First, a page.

President Obama toured American Cord & Webbing Co., Inc., in Woonsocket, R.I., on Monday and in remarks promoted his Administration’s record on tax relief for small business, emphasizing the loan provisions in the Small Business Jobs Act. Good, straightforward remarks, and manufacturers especially welcome these tax provisions:
The law also accelerates $55 billion in new tax cuts for businesses both large and small that make job-creating investments over the next year. It eliminates capital gains taxes on key new investments made in small businesses until the end of this year. It dramatically increases the amount small businesses can write off on new equipment investments — and we want to do more, so that you can write it all off. These are tax cuts that can help America — help businesses like American Cord and Webbing that are making new investments right now. And it can help create jobs.
Agreed. Very good.
In his comments at the plant, the President did NOT mention the looming expiration of the 2001 and 2003 tax rates. It was a huge and obvious omission, because the higher tax rates could more than offset the targeted, limited, small tax benefits President Obama promoted Monday. For the thousands of small manufacturers — S Corporations and other pass-through entities — that file their business taxes at the individual rate, January 1 could bring a major tax increase when the top marginal rate jumps from 35 to 39.6 percent.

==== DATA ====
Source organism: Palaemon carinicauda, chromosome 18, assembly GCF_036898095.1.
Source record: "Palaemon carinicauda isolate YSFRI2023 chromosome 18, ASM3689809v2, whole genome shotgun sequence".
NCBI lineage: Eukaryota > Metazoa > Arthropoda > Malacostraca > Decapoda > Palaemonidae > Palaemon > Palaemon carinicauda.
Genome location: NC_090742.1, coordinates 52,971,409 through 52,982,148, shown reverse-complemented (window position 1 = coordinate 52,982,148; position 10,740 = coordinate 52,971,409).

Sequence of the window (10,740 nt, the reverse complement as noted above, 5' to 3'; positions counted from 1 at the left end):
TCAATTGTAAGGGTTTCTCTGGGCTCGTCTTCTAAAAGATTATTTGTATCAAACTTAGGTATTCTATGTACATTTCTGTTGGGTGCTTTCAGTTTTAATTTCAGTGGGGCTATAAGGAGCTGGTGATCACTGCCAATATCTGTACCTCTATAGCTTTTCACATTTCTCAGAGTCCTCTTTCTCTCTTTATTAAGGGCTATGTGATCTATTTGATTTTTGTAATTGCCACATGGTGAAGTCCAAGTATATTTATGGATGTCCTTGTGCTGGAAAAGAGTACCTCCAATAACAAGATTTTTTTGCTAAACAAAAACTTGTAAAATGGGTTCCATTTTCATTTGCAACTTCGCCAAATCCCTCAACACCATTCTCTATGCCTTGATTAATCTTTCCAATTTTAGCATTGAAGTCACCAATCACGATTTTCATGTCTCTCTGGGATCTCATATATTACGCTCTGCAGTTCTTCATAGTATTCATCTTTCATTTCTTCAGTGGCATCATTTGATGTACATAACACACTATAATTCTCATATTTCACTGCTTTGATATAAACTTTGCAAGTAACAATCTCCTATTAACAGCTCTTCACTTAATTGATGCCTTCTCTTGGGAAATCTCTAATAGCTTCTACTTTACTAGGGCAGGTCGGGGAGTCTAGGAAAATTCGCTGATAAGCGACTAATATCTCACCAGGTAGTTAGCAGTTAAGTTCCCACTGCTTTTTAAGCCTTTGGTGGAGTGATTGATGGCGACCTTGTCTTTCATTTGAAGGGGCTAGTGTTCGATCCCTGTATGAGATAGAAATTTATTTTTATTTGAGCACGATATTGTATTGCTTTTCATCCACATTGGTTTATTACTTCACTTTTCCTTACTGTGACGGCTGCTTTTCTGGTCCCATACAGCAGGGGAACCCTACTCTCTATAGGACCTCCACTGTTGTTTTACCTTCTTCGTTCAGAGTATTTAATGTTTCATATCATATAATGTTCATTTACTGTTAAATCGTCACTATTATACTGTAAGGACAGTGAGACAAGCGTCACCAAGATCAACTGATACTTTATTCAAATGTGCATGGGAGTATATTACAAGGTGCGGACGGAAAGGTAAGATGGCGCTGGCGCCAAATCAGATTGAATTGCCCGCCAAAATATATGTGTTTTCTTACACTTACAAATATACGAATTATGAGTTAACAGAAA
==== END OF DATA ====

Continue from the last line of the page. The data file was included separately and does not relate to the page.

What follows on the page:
The President added a relatively mild partisan shot in his remarks:
When you vote against small business tax relief and you hold up a small business jobs bill for months, that doesn’t do anything to support small businesses like this one. It doesn’t do anything to support the outstanding workers at this company. It’s just playing politics. If you’re going to talk a big game, then you need to deliver.
OK. But then: When you fail to extend the 2001 and 2003 tax rates, that doesn’t do anything to support small businesses like the one the President has visited. It’s just playing politics. If you’re going to talk a big game, then you need to deliver.
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